So, remember when you were 16 years old (actually, I guess we were technically 15 and 1/2...) and it was the biggest deal in the world to go through your classroom lessons in order to take your driving permit test? Then you passed the written test (or....some of us did on the first try, and some on multiple attempts), and then the real fun started. After just a few driving lessons with an instructor, we got to practice hours upon hours with our parents as we learned how to drive (or, I mean, as we steered away from multiple accidents with our shrieking parents in the background). Soon enough, the big day came and on most of our 16th birthdays, off we went to the DMV to take the infamous driving test. I might have gotten my lefts and rights confused because of nerves, but I do remember how excited I was to pass my test on the first time! The procedure was simple enough with not too many bumps and bruises along the way. And thankfully, we only have to go through it once in a lifetime.
Well, actually, its just once in a lifetime if you stay inside the US; but if you decide to move abroad like I did, you have to go through entire other process again, foreign style. So, what was it like learning to drive in Israel? Well, I can tell you that after reading this, you'll be thankful that you did not learn to drive in Israel!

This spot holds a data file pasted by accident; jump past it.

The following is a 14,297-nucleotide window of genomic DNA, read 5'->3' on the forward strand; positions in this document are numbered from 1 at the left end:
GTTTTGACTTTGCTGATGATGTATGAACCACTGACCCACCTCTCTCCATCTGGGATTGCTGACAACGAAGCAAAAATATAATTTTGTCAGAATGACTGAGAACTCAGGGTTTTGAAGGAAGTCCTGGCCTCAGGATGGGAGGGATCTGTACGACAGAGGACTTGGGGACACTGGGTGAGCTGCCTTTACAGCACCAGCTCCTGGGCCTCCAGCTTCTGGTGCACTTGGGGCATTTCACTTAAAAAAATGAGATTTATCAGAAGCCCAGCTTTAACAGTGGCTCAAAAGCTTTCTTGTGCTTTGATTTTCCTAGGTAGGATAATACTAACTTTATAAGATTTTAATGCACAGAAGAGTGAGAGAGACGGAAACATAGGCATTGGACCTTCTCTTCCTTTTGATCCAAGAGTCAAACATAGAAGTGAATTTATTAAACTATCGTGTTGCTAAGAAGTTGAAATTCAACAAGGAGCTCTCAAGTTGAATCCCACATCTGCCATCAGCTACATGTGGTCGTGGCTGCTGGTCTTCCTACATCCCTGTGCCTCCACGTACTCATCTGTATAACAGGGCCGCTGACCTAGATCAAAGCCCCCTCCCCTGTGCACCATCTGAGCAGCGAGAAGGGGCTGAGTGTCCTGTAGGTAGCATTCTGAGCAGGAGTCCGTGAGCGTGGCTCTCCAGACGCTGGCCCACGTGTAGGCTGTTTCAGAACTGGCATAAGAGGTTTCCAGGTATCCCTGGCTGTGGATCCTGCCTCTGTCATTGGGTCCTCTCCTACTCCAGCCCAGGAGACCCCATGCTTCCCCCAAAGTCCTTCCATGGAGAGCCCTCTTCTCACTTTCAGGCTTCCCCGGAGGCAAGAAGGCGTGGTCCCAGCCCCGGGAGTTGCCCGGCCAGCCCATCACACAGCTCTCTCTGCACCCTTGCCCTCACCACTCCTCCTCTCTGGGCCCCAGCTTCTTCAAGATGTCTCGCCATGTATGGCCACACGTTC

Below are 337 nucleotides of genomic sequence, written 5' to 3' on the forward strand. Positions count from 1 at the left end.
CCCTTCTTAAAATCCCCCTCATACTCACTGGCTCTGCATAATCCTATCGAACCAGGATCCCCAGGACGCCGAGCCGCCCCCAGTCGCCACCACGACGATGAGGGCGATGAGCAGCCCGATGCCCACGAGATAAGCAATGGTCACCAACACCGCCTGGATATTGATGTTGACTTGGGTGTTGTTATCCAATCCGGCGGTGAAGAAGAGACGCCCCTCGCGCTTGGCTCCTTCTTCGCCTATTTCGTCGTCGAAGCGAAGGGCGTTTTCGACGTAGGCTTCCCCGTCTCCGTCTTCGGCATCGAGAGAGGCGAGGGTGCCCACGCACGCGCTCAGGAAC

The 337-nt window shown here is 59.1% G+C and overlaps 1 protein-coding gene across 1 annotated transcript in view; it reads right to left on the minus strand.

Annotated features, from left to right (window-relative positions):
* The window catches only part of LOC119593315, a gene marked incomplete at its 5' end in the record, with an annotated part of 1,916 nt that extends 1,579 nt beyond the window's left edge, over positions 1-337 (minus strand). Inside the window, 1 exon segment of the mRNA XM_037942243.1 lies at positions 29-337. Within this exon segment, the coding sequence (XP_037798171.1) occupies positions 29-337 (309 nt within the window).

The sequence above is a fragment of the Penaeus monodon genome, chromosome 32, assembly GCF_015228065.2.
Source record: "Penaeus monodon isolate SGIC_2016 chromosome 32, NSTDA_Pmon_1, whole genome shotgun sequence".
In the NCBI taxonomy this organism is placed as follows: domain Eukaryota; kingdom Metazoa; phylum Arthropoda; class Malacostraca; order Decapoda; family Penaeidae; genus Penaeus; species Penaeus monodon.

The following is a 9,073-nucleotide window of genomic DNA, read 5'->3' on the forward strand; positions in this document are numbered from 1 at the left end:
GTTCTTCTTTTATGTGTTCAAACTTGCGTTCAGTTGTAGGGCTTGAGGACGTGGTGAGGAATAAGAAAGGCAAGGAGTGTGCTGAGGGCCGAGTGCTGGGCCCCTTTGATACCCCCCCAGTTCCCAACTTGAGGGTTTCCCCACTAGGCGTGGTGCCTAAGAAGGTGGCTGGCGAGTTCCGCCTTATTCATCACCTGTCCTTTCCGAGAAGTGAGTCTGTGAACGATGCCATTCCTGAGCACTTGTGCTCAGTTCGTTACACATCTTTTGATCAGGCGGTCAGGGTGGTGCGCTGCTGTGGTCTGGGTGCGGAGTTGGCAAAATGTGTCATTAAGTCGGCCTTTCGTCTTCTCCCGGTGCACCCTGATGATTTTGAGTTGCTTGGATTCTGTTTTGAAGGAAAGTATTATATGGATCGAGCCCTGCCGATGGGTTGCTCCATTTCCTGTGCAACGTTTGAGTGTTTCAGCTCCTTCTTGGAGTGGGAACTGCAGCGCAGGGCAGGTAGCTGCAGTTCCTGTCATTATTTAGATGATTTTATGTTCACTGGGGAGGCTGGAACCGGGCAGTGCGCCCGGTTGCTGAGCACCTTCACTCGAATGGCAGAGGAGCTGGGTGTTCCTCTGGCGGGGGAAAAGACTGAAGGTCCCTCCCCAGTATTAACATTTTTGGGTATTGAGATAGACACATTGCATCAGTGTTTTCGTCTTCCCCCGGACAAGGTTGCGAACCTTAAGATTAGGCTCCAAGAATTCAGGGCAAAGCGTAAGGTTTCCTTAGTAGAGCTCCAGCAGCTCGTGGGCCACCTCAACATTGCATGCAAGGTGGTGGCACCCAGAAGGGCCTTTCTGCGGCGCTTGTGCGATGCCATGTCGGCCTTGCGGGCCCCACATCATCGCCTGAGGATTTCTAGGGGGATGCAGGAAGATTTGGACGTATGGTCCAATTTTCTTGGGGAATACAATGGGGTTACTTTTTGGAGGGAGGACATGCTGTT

Why do I say this? Well, things here in Israel work a little bit differently. For most young people, they cannot being learning to drive until they are 17 years old, at which time they are to begin the process by taking a thorough medical and eye exam, followed by a theoretical test on which they must score at least 25 questions correct out of 30. Okay, so far, not so bad. However, once those bases have been covered, it is time to find a legitimate driving instructor and sign up for 28 driving lessons (yes, you read that correctly), at 150 shekels a piece. You can do the math, it really adds up! And you can forget about permits that allow you to practice driving with your mom or dad, you are not allowed to drive here with anyone other than your instructor. Thus, the large driving instruction fees are unavoidable. And, it does not stop there. Once you're ready for the actual test, you must then fork over another 500 shekels to take the driving test inside your instructor's car. Oh, and did I mention that you usually are accompanied by 2-3 other test takers in the car who will take their individual driving tests before or after you? Yes, it's a very original process here in Israel. And fingers crossed that you pass the first time because it's another hefty 500 shekels to take the exam a 2nd time. Fail the 2nd exam and it's back the beginning, and yes, that means redoing the 28 lessons all over again.